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April 9, 2014

Jonathan Tobin: Why Did Kerry Lie About Israeli Blame?

Samuel G. Freedman: A resolution 70 years later for a father's unsettling legacy of ashes from Dachau

Jessica Ivins: A resolution 70 years later for a father's unsettling legacy of ashes from Dachau

Kim Giles: Asking for help is not weakness

Kathy Kristof and Barbara Hoch Marcus: 7 Great Growth Israeli Stocks

Matthew Mientka: How Beans, Peas, And Chickpeas Cleanse Bad Cholesterol and Lowers Risk of Heart Disease

Sabrina Bachai: 5 At-Home Treatments For Headaches

The Kosher Gourmet by Daniel Neman Have yourself a matzo ball: The secrets bubby never told you and recipes she could have never imagined

April 8, 2014

Lori Nawyn: At Your Wit's End and Back: Finding Peace

Susan B. Garland and Rachel L. Sheedy: Strategies Married Couples Can Use to Boost Benefits

David Muhlbaum: Smart Tax Deductions Non-Itemizers Can Claim

Jill Weisenberger, M.S., R.D.N., C.D.E : Before You Lose Your Mental Edge

Dana Dovey: Coffee Drinkers Rejoice! Your Cup Of Joe Can Prevent Death From Liver Disease

Chris Weller: Electric 'Thinking Cap' Puts Your Brain Power Into High Gear

The Kosher Gourmet by Marlene Parrish A gift of hazelnuts keeps giving --- for a variety of nutty recipes: Entree, side, soup, dessert

April 4, 2014

Rabbi David Gutterman: The Word for Nothing Means Everything

Charles Krauthammer: Kerry's folly, Chapter 3

Amy Peterson: A life of love: How to build lasting relationships with your children

John Ericson: Older Women: Save Your Heart, Prevent Stroke Don't Drink Diet

John Ericson: Why 50 million Americans will still have spring allergies after taking meds

Cameron Huddleston: Best and Worst Buys of April 2014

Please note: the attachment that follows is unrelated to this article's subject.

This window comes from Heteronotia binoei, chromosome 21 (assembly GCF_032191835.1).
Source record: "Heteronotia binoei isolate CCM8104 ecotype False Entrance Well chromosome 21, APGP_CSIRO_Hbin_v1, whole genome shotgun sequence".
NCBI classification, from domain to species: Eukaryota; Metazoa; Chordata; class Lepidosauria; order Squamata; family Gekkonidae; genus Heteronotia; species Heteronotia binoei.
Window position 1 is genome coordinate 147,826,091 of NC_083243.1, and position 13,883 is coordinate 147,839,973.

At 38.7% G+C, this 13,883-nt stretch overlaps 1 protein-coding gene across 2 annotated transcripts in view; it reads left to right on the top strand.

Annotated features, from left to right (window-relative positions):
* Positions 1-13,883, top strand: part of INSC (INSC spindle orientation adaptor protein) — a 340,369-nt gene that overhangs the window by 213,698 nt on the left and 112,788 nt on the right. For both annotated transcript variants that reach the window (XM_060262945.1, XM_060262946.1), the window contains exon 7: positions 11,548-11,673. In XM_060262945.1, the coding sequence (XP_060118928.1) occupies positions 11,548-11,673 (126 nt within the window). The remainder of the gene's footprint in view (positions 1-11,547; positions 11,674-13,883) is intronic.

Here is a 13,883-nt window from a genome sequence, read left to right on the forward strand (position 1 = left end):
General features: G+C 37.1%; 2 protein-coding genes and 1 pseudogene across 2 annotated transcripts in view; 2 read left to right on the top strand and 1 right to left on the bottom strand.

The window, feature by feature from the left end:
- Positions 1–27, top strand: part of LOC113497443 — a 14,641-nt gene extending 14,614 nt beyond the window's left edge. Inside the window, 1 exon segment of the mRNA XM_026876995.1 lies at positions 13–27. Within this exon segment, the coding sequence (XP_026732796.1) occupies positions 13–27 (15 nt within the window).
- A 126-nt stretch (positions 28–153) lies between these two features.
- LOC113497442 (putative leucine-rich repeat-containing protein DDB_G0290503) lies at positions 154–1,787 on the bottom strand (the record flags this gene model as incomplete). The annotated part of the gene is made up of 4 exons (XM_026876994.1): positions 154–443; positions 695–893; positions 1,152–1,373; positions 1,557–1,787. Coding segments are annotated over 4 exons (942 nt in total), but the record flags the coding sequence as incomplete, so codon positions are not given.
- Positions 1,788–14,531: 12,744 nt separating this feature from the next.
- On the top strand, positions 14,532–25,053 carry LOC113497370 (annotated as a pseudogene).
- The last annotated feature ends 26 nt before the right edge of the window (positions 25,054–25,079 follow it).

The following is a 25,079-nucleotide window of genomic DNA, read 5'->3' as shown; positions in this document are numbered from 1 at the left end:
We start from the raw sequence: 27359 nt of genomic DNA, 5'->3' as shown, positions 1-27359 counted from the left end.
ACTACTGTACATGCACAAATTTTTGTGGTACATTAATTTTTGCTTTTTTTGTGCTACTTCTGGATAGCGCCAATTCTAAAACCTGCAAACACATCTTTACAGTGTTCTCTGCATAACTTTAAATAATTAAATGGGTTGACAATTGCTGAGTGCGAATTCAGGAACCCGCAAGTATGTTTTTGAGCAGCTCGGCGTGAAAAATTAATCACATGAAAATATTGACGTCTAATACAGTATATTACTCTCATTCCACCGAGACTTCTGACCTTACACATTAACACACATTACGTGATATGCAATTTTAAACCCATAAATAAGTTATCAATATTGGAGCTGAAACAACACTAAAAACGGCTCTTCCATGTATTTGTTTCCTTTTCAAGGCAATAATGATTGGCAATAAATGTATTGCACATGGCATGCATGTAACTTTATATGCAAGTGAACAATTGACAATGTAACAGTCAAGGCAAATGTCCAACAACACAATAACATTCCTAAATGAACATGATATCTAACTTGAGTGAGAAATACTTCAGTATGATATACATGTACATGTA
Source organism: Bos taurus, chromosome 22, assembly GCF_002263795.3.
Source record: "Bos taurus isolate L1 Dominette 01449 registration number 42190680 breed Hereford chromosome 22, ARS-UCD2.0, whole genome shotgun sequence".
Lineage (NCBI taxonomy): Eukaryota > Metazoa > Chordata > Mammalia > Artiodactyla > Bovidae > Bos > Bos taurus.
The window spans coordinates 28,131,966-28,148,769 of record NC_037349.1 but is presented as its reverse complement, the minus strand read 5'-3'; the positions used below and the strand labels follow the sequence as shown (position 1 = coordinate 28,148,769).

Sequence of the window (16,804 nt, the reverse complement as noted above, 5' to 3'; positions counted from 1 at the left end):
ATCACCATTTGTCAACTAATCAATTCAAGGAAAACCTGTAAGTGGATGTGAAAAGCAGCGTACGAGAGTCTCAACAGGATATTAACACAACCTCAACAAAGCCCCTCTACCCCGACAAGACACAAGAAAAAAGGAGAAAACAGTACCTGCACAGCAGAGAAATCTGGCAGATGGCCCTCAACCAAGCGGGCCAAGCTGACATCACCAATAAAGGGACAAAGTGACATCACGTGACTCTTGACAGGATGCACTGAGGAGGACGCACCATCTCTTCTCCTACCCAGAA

Stacy Rapacon: Great Mutual Funds for Young Investors

Sarah Boesveld: Teacher keeps promise to mail thousands of former students letters written by their past selves

The Kosher Gourmet by Sharon Thompson Anyone can make a salad, you say. But can they make a great salad? (SECRETS, TESTED TECHNIQUES + 4 RECIPES, INCLUDING DRESSINGS)

April 2, 2014

Paul Greenberg: Death and joy in the spring

Dan Barry: Should South Carolina Jews be forced to maintain this chimney built by Germans serving the Nazis?

Mayra Bitsko: Save me! An alien took over my child's personality

Frank Clayton: Get happy: 20 scientifically proven happiness activities

Susan Scutti: It's Genetic! Obesity and the 'Carb Breakdown' Gene

Lecia Bushak: Why Hand Sanitizer May Actually Harm Your Health

Stacy Rapacon: Great Funds You Can Own for $500 or Less

Cameron Huddleston: 7 Ways to Save on Home Decor

The Kosher Gourmet by Steve Petusevsky Exploring ingredients as edible-stuffed containers (TWO RECIPES + TIPS & TECHINQUES)

Jewish World Review

Tracking babies' eyes, scientists find signs of autism in 2-month-olds

By Karen Kaplan





Boon for suspicious parents; Early discovery with follow-up intervention could make significant difference


JewishWorldReview.com |

LOS ANGELES — (MCT) Children with autism spectrum disorders usually aren't diagnosed until they are at least 2 years old, but a new study finds that signs of the condition are apparent as early as two months after birth.

Researchers focused on babies' ability to make eye contact with caregivers, since lack of eye contact is one of the hallmarks of autism. Among typical children, interest in the eyes increased steadily with age. But for children with autism, interest in the eyes waned starting between 2 and 6 months of age.